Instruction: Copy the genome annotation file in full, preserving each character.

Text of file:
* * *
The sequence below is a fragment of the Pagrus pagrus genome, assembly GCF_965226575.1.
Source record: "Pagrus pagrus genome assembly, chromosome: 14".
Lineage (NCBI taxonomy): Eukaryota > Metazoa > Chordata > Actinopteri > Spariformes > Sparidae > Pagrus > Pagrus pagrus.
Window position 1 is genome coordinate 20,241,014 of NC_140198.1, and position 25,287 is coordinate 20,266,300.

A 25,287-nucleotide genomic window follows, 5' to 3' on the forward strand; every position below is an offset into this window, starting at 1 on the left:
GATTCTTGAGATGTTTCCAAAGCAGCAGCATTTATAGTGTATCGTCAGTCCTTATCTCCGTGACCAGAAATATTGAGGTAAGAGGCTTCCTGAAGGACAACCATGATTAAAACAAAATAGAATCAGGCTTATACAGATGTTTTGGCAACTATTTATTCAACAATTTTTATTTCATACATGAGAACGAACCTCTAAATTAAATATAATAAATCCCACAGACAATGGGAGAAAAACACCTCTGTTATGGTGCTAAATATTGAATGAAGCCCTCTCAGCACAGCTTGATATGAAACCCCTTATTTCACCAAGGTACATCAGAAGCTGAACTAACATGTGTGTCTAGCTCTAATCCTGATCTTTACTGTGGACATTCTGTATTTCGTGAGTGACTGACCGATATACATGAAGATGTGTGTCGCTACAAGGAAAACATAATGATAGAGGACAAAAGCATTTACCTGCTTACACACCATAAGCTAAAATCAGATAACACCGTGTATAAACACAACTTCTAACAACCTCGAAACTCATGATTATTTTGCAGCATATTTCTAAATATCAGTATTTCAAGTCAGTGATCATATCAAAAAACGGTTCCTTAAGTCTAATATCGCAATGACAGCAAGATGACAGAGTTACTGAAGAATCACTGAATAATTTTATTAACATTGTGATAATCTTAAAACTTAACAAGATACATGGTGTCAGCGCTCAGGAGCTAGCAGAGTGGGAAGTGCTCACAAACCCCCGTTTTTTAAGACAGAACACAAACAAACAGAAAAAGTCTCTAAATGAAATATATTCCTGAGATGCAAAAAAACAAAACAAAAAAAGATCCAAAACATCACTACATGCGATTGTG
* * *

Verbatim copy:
The sequence below is a fragment of the Pagrus pagrus genome, assembly GCF_965226575.1.
Source record: "Pagrus pagrus genome assembly, chromosome: 14".
Lineage (NCBI taxonomy): Eukaryota > Metazoa > Chordata > Actinopteri > Spariformes > Sparidae > Pagrus > Pagrus pagrus.
Window position 1 is genome coordinate 20,241,014 of NC_140198.1, and position 25,287 is coordinate 20,266,300.

A 25,287-nucleotide genomic window follows, 5' to 3' on the forward strand; every position below is an offset into this window, starting at 1 on the left:
GATTCTTGAGATGTTTCCAAAGCAGCAGCATTTATAGTGTATCGTCAGTCCTTATCTCCGTGACCAGAAATATTGAGGTAAGAGGCTTCCTGAAGGACAACCATGATTAAAACAAAATAGAATCAGGCTTATACAGATGTTTTGGCAACTATTTATTCAACAATTTTTATTTCATACATGAGAACGAACCTCTAAATTAAATATAATAAATCCCACAGACAATGGGAGAAAAACACCTCTGTTATGGTGCTAAATATTGAATGAAGCCCTCTCAGCACAGCTTGATATGAAACCCCTTATTTCACCAAGGTACATCAGAAGCTGAACTAACATGTGTGTCTAGCTCTAATCCTGATCTTTACTGTGGACATTCTGTATTTCGTGAGTGACTGACCGATATACATGAAGATGTGTGTCGCTACAAGGAAAACATAATGATAGAGGACAAAAGCATTTACCTGCTTACACACCATAAGCTAAAATCAGATAACACCGTGTATAAACACAACTTCTAACAACCTCGAAACTCATGATTATTTTGCAGCATATTTCTAAATATCAGTATTTCAAGTCAGTGATCATATCAAAAAACGGTTCCTTAAGTCTAATATCGCAATGACAGCAAGATGACAGAGTTACTGAAGAATCACTGAATAATTTTATTAACATTGTGATAATCTTAAAACTTAACAAGATACATGGTGTCAGCGCTCAGGAGCTAGCAGAGTGGGAAGTGCTCACAAACCCCCGTTTTTTAAGACAGAACACAAACAAACAGAAAAAGTCTCTAAATGAAATATATTCCTGAGATGCAAAAAAACAAAACAAAAAAAGATCCAAAACATCACTACATGCGATTGTG